I will be on route to Paris from Aix-en-Provence this afternoon by train after a bit more than a week spent in Nice and a weekend in Provence, the homes-away-from-home I have. Like any place on the planet where one spends more and more time, Nice is almost as much like home as Paris is. Plus, my frequent travels to Provence, thanks to good friend, Barb Westfield, who has made Ansouis her own home-away-from-home (which is Chicago), has become a second home-away-from-home for me.
This may sound like a whole lot of garble, but I do know an awful lot of people who have invested in abodes all over the planet in order to have multiple homes-away-from-home and who also have found the pleasure in investing their hard-earned savings in something more concrete as a “real asset,” hence the term “real estate.”
The weather last week in Nice was a mix of downpours, cool winds and sunshine. The Niçois are not prepared very well for rain, and often just stay inside rather than venture out in the wet mess, unlike Parisians who see more rain and cloudy skies than sunshine. If you were to limit your Paris outings to only dry days, you’d be relegated to a life indoors…sadly missing what Paris has to offer. In Nice, it’s the opposite with way more sunny days than gray ones.
Thursday, we drove a rental car to the famous seaside resort/convention town of Cannes for a quick visit and then to go onward just above it to Le Cannet where musician and vocalist, Larry King, was to play piano and sing his heart out (from Cole Porter to Michel Legrand) at the SET (the South of France English Theatre).
Cannes (not pronounced like “can” or “con,” but somewhere in between both sounds like “caaannn”) has never bowled me over. Much like Hollywood (which is really just an area of Los Angeles filled with big barn-like sound stages, but with an outsider’s image of glamor), Cannes is just a big convention town on the sea glamorized by the famous film festival (scheduled to start soon — this coming May 14-25) with a few fancy-schmancy hotels and great shopping. The beach is not nearly as beautiful as the Baie des Anges in Nice (in my opinion), except for it being made of sand, rather than “galets” (Nice pebbles), and the water is dotted with enormous cruise liners that are eyesores on the horizon (again, this is my opinion). The buildings in Cannes are on the whole, more contemporary than those in Nice, which is not my idea of Riviera charm. Visiting the city for an afternoon or a festival, like we did to just get a snack and drink at a seaside café, is about as much as I need or want to do, then happily go home to “my” Nice, the real city where real life takes place.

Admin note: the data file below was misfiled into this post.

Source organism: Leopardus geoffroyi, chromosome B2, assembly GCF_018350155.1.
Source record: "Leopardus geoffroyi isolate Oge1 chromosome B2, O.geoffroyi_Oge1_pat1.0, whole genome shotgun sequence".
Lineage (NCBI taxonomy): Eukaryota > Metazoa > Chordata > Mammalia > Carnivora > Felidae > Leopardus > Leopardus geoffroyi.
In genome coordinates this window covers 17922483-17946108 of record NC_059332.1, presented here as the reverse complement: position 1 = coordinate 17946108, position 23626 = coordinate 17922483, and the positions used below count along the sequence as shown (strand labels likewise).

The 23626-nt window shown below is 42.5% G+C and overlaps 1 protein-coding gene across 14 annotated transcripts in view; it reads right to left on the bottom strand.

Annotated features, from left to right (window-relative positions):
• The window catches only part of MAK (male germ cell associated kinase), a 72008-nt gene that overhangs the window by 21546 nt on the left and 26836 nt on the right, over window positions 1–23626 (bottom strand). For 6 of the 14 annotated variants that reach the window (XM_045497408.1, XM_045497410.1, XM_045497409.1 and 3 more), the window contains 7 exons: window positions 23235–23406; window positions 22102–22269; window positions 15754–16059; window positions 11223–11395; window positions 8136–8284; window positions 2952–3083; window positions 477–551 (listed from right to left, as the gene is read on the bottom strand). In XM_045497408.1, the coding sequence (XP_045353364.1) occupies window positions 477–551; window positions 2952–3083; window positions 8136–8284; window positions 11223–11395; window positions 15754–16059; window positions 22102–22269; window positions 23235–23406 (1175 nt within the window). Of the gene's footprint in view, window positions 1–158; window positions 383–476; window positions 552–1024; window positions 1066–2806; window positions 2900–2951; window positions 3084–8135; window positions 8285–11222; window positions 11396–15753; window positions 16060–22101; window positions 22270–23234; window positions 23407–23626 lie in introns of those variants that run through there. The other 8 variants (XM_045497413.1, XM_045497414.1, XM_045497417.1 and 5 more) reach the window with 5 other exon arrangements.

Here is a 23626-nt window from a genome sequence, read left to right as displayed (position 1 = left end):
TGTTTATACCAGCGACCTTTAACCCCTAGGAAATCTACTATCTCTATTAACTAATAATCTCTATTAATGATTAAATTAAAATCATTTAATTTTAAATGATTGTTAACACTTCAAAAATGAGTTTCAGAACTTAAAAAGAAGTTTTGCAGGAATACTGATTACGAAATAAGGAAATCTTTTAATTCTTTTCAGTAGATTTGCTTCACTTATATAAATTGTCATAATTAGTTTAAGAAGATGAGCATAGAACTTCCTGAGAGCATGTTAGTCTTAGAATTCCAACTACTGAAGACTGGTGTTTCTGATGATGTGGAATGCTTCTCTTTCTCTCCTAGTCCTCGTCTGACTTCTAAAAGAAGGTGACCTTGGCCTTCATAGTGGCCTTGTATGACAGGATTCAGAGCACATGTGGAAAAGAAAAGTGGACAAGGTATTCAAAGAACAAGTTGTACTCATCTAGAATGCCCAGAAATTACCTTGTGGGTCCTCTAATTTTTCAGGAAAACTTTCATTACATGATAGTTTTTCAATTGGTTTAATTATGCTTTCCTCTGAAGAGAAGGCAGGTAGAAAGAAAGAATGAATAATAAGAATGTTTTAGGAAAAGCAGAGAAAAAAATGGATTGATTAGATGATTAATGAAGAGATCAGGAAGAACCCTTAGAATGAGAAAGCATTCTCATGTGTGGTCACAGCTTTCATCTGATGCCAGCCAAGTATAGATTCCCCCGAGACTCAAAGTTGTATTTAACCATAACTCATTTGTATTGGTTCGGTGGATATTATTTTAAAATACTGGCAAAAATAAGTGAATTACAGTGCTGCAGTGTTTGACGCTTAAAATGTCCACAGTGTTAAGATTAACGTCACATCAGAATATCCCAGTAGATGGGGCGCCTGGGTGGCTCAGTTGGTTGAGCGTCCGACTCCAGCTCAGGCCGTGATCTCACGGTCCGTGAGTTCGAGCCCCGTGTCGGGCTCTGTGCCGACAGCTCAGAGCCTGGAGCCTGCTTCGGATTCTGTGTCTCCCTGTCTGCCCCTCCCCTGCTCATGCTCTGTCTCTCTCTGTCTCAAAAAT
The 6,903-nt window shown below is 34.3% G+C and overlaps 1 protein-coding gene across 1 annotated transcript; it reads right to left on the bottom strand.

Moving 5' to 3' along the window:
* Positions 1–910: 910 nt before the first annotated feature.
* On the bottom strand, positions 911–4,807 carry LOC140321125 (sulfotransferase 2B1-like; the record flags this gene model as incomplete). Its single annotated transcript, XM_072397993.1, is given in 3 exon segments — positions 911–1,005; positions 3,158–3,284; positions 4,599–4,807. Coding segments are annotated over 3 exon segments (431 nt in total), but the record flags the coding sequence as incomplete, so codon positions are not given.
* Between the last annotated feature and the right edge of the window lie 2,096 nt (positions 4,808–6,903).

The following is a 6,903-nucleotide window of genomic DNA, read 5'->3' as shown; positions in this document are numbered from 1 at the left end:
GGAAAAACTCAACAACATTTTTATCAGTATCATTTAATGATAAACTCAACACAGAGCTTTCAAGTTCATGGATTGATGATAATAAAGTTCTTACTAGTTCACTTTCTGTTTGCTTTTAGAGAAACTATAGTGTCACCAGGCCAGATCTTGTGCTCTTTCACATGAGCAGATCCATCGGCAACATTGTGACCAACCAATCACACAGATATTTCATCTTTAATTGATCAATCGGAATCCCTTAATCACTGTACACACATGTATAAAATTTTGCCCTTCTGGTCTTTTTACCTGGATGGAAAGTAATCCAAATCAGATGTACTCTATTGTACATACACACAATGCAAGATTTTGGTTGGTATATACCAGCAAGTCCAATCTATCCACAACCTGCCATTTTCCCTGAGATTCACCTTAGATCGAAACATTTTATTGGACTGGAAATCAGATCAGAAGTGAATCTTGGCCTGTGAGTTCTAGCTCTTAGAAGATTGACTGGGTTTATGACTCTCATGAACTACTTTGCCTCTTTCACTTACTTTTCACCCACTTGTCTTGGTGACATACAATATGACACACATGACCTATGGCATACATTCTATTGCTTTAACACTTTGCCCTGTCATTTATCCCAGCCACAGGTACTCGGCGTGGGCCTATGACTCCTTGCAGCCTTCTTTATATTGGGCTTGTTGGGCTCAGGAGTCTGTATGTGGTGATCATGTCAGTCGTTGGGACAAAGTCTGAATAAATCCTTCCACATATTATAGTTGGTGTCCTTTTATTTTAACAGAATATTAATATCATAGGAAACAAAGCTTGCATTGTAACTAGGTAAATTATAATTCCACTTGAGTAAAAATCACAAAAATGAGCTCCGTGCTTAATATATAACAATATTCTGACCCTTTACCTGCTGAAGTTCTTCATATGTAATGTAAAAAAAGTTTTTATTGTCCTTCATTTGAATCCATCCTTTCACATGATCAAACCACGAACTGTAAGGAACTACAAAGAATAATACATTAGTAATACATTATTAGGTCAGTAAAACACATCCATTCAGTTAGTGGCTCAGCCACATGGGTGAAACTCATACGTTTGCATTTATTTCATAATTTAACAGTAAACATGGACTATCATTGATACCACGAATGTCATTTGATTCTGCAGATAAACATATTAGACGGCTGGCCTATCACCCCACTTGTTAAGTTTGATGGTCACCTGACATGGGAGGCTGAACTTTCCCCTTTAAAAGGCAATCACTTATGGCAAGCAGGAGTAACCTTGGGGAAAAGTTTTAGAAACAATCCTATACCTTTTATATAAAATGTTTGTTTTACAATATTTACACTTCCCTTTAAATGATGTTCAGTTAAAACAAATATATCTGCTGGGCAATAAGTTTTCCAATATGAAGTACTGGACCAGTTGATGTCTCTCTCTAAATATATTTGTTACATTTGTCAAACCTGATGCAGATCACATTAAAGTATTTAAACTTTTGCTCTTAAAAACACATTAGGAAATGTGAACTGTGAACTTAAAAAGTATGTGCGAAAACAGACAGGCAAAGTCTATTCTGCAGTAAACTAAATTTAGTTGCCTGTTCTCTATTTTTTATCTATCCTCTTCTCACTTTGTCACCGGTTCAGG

Le Cannet, however, is a different animal. This is a town I’d never been to, as there had never been a good reason until now. Now I know to make a point to go back. There’s a part of it that is “vieux” as in “old,” worth a special visit, filled with art galeries, small shops, restaurants and cafés, and reeking of creativity and old-world charm. The Chapelle Saint-Sauveur, adorned by a mosaic by artist Théo Tobiasse (1927-2012), is a museum of his works, an old stone building punctuating the rue Saint-Sauveur on which SET sits, as does a wall mural on a home resembling a Chagall painting.
The evening was an unusual one, beginning with the theater: a room of tables and chairs, a piano and microphone; the walls lined with posters and some original art. Larry began to play at 7 p.m. while we ordered up drinks and made plates of hors d’oeuvres from a buffet in the “sous sol” (basement). The room filled up with a variety of mostly older people; mostly British who live or visit the region and a few French.
Lisa Anselmo was scheduled to sing one or two songs with Larry. The reason this happened at all was because of “one degree of separation” between Lisa, Larry and me. I’ve known Larry for years through a mutual New York friend who keeps an apartment in Paris. Larry knows Lisa from long ago when he worked with her uncle, who was the “vocal coach to the stars,” at his school in New York, The Singers’ Forum. The school is gone now, and their relationship waned naturally, until they rediscovered each other through me! I met Lisa taping a House Hunters International episode with her that aired in 2014. (These are the moments when you know you’re in the right place at the right time!)
We brought John Garland along, so that he could network and get to know other singing venue possibilities. That’s when Larry invited John to sing, too, and show off his stuff. Unprepared, he was still able to “wing it” and with Larry, the true professional, anticipating his every note, he never had sounded better. Lisa was in great form. She brought me to tears with her rendition of La Vie en Rose — Edith Piaf would have been very proud. Wish you had been there. Here’s a video clip for you to get a glimpse and a listen, taken by Patty Sadauskas.